Posts Tagged ‘murder on the orient express’

Agatha Christie’s Murder on the Orient Express
by Agatha Christie
Adapted by Ken Ludwig
Directed by Hana S. Sharif
Repertory Theatre of St. Louis
March 24, 2023

Armando Durán
Photo by Phillip Hamer
Repertory Theatre of St. Louis

The Rep’s shows have long been known to have high production values, but with their latest show, I think they’ve outdone themselves. In this production of Agatha Christie’s Murder on the Orient Express, the technical  aspects are so impressive, they threaten to upstage the also superb cast. It’s a vibrant, thrilling, dramatic, and often humorous staging where every note rings true, and the technical aspects lend a cinematic flair that makes this show a true must-see.

Murder on the Orient Express is one of Christie’s better-known stories, and it’s been filmed several times over the years for the big and small screens. Here, as adapted by Ken Ludwig, the cast has been pared down a little and the story streamlined slightly, but the tone is classic Christie, and Hana Sharif’s brisk direction keeps the story moving along in a well-timed, almost filmlike way, as the legendary Christie detective Hercule Poirot (Armando Durán) tells the story after a brief filmed introduction that has the feel of classic Hollywood cinema. The action begins in a hotel, as Poirot prepares to embark on the storied Orient Express train. He fortuitously runs into his old friend Monsieur Bouc (Jamil A. C. Mangan), who runs the train line and helps Poirot secure a ticket for what he hopes will be a relaxing journey. Soon, however, the detective finds himself surrounded by intrigue, as a collection of disparate characters converge on the train, and of course, there’s a murder. Of course, Poirot has to solve the case, but it’s not easy when everyone around him seems to be hiding something, and the train itself becomes caught in a snowstorm. I won’t give away the conclusion, but it’s one of Christie’s more inventive ones, and it’s made especially believable here by means of staging and the excellent cast.

The memorable characters are cast especially well, with Durán leading the way as the determined, clever Poirot. Mangan, as Bouc, is also strong, showing a lot of charm and energy as he assists Poirot and tries to maintain order on the train. Standouts also include the marvelous Ellen Harvey as the strong-willed, much-married American Helen Hubbard; Gayton Scott as exiled Russian Princess Dragomiroff; Fatima Wardak as the devout, nervous missionary Greta Ohlsson; and Christopher Hickey and Aria Maholchic (the understudy, filling in for principal Margaret Ivy) as the secretive lovers Colonel Arbuthnot and Mary Debenham. Cameron Jamarr Davis is also memorable as Hector MacQueen, private secretary to Joel Moses’s shady, boorish Samuel Ratchet; and Michael Thanh Tran lends strong support as dutiful train conductor Michel. This cast is supported by a small ensemble of Webster University students (Luka Cruz, Kyleigh Grimsbo, Colby Willis, and usually Maholchic), lending to the overall filled-out, movie-like feel of the production.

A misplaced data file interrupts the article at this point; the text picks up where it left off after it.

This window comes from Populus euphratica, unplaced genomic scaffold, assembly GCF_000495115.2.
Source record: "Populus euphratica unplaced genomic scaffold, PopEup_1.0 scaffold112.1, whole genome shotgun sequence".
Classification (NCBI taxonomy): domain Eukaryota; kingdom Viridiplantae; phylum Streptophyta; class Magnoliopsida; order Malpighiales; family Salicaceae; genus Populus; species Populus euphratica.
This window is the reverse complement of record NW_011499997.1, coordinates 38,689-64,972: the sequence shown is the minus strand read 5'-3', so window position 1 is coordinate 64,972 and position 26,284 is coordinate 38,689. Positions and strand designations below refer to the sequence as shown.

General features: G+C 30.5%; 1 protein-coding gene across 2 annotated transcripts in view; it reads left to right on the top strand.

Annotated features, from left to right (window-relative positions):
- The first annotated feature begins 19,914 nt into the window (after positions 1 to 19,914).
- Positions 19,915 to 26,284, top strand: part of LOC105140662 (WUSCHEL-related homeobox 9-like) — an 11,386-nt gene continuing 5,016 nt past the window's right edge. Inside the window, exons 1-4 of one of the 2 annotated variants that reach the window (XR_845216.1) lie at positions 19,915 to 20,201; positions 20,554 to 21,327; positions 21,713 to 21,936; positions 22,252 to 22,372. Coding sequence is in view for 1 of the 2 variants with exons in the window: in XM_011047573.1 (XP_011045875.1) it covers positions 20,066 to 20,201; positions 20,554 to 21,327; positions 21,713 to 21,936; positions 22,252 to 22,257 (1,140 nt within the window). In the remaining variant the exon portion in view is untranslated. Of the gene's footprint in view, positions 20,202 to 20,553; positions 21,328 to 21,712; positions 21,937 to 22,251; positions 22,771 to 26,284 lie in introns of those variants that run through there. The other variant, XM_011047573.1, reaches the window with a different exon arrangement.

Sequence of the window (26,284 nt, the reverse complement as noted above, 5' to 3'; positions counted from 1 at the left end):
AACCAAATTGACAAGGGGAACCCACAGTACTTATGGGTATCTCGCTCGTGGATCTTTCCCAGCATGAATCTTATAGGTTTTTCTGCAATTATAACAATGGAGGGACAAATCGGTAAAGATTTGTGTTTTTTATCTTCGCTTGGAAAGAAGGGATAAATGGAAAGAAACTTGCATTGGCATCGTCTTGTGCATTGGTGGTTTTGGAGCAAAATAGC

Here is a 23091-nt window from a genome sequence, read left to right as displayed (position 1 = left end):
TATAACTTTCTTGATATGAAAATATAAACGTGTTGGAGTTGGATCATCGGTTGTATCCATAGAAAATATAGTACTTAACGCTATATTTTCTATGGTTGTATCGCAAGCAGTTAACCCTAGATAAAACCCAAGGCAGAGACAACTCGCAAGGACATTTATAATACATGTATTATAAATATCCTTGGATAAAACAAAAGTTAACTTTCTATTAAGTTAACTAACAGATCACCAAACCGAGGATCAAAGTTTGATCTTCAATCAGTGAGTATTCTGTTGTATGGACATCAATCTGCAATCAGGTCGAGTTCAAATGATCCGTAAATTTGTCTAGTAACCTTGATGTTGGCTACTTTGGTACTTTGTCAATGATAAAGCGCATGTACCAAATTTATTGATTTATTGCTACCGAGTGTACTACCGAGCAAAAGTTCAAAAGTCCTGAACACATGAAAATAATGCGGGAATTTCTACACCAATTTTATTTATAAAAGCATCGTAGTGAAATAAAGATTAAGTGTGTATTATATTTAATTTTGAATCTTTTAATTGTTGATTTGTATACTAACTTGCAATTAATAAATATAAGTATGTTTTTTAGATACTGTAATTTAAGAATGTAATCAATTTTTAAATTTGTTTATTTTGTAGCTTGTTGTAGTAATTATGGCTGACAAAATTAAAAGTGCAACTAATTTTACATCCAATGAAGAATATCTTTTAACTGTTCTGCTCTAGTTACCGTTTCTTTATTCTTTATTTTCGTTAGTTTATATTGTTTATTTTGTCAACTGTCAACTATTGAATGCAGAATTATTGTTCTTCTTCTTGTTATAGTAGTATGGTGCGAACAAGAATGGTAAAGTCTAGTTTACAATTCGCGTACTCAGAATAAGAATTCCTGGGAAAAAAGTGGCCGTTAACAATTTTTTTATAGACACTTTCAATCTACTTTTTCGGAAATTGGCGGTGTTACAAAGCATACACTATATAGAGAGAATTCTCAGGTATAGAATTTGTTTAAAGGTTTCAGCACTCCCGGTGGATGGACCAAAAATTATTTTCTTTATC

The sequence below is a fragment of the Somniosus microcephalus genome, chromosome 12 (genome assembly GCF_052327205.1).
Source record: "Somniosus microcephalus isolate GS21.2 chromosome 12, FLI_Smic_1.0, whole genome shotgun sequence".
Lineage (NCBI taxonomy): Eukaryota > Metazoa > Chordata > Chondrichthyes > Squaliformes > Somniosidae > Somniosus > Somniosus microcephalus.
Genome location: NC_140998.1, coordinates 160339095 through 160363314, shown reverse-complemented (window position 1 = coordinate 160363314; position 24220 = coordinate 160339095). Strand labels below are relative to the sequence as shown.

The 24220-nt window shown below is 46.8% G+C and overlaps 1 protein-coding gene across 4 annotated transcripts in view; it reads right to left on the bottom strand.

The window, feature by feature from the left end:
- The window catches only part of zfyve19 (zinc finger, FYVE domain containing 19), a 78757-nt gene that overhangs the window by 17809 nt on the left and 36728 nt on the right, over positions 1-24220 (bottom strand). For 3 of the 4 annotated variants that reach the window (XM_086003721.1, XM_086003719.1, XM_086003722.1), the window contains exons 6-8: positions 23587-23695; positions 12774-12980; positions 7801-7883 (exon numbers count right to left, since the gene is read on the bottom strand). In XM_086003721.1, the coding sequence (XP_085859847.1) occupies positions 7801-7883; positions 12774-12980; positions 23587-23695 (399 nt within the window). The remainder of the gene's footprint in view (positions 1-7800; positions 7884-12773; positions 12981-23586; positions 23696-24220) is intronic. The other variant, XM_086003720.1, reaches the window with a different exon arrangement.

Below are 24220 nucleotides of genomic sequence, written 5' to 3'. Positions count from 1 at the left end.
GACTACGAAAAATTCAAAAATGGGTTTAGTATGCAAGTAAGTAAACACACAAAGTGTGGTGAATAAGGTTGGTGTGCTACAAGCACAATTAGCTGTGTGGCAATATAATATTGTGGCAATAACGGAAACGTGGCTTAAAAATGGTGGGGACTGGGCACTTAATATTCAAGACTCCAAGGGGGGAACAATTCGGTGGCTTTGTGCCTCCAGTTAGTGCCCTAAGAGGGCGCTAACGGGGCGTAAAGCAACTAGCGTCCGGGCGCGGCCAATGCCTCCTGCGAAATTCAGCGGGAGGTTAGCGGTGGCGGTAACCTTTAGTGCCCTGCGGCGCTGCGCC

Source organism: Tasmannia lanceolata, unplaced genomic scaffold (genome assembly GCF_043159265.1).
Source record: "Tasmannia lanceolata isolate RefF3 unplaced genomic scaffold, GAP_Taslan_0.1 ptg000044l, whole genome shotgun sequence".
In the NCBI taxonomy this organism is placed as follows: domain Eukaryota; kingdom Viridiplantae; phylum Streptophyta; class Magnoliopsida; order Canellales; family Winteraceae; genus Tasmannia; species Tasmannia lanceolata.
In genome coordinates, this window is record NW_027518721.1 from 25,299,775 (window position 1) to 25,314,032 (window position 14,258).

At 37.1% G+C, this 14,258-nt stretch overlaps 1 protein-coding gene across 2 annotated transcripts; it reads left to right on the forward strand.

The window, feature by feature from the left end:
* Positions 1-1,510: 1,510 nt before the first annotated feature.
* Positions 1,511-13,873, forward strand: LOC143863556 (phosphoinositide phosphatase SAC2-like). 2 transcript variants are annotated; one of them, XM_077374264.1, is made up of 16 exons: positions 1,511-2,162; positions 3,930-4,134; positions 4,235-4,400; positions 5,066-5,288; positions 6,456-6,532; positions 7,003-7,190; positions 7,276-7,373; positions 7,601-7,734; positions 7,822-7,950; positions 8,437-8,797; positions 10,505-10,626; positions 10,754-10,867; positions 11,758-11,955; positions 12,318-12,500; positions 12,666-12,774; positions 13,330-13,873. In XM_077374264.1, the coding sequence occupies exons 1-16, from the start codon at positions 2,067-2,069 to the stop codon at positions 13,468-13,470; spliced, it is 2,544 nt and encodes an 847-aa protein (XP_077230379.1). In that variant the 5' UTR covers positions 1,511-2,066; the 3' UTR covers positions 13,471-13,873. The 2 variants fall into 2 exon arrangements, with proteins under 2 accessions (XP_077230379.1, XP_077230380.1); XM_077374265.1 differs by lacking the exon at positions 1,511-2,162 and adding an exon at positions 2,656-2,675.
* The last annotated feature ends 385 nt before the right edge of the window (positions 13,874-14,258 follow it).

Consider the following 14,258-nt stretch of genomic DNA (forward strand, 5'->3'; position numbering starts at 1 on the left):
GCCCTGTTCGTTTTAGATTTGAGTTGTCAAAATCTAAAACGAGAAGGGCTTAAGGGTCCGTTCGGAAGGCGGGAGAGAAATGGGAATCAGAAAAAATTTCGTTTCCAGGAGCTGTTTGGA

Also contributing to that cinematic flair is the truly spectacular set by Tim Mackabee, which meticulously recreates a series of locales, including several train cars, and utilizes the stage’s turntable to magnificent effect, with scene changes meticulously timed to go along with the richly produced, filmlike score by composers and sound designers Charles Coes and Nathan A. Roberts. There are also dazzling projections by Michael Salvatore Commendatore and marvelous lighting by Jason Lynch, contributing to the overall 1930s atmosphere and thrilling tone of the story. There are also excellent period costumes by Fabio Toblini that contribute to the overall atmosphere of the show.

Agatha Christie’s Murder on the Orient Express is a riveting, thrilling, cinematic marvel that captures the essence of classic Christie tales while also maintaining an “Old Hollywood” sense of glamor and style. It’s an expertly choreographed, technically dazzling show that holds the audience’s attention from the very first moment. The cast is excellent, but the set is so spectacular that the train itself becomes a character in the show as well. It’s a wonderful old-fashioned whodunit with style, energy, moments of well-timed humor and credible drama. It’s a remarkable feat for the Rep.

Cast of Agatha Christie’s Murder on the Orient Express
Photo by Phillip Hamer
Repertory Theatre of St Louis

The Repertory Theatre of St. Louis is presenting Agatha Christie’s Murder on the Orient Express until April 9, 2023

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